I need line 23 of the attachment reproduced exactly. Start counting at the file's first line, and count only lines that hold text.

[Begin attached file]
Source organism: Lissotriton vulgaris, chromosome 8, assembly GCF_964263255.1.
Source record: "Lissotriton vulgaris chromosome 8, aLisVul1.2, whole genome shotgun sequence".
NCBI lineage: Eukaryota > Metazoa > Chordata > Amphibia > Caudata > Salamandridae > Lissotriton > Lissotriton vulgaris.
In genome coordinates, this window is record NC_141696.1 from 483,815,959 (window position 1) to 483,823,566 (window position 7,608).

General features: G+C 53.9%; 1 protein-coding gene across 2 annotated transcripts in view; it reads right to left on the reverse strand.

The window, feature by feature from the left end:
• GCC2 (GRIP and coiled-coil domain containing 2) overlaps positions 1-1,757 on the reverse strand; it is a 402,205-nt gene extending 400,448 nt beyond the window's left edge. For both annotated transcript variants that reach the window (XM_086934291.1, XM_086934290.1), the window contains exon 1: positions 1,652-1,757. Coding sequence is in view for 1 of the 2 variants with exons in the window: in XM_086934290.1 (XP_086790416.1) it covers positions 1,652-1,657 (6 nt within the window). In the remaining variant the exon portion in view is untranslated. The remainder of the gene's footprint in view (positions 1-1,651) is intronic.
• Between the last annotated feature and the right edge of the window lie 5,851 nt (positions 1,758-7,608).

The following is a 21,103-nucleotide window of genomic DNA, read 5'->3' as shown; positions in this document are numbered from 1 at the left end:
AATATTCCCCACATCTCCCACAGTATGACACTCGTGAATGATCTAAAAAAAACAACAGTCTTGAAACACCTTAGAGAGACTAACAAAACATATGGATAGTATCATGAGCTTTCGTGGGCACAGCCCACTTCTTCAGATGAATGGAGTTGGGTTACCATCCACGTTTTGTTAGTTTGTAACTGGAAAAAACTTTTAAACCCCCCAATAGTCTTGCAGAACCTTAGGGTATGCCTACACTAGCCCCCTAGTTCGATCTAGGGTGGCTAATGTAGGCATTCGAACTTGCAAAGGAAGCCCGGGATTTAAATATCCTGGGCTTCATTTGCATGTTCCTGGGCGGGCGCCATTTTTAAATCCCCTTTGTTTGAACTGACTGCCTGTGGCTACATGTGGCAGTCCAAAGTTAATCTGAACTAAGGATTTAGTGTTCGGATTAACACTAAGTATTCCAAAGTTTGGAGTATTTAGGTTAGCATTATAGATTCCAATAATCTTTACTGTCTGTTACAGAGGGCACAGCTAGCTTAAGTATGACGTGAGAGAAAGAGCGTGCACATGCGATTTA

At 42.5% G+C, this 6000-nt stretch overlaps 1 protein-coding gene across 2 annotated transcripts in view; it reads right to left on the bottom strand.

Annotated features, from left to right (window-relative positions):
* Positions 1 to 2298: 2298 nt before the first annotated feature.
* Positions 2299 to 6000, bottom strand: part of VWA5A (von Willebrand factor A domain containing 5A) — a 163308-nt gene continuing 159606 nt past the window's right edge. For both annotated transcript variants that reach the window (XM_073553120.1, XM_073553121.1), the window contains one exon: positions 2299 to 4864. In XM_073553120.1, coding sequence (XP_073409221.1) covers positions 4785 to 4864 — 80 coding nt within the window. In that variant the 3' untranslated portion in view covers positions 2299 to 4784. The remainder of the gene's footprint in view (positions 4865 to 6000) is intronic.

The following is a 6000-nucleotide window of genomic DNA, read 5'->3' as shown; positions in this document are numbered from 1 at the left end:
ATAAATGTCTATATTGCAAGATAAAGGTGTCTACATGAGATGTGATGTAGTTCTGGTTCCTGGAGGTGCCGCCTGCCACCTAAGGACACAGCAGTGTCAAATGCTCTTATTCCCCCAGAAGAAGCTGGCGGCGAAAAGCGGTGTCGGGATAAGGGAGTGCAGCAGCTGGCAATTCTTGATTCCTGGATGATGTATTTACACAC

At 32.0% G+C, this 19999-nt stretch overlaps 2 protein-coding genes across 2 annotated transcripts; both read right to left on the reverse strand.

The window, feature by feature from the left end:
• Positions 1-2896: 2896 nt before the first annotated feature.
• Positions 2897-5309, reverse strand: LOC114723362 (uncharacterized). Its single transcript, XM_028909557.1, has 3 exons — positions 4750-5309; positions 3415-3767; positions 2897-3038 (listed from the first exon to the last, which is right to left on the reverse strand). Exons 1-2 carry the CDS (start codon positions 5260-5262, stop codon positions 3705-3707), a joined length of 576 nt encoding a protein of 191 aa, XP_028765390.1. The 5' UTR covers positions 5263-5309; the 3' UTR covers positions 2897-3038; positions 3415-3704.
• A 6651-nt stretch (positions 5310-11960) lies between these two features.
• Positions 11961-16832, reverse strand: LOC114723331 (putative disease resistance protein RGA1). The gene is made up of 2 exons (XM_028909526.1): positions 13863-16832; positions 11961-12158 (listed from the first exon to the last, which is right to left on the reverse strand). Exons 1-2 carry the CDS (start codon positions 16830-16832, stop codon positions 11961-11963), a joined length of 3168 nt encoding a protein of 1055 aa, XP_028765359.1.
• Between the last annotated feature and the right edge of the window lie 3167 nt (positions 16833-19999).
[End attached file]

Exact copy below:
• Between the last annotated feature and the right edge of the window lie 3167 nt (positions 16833-19999).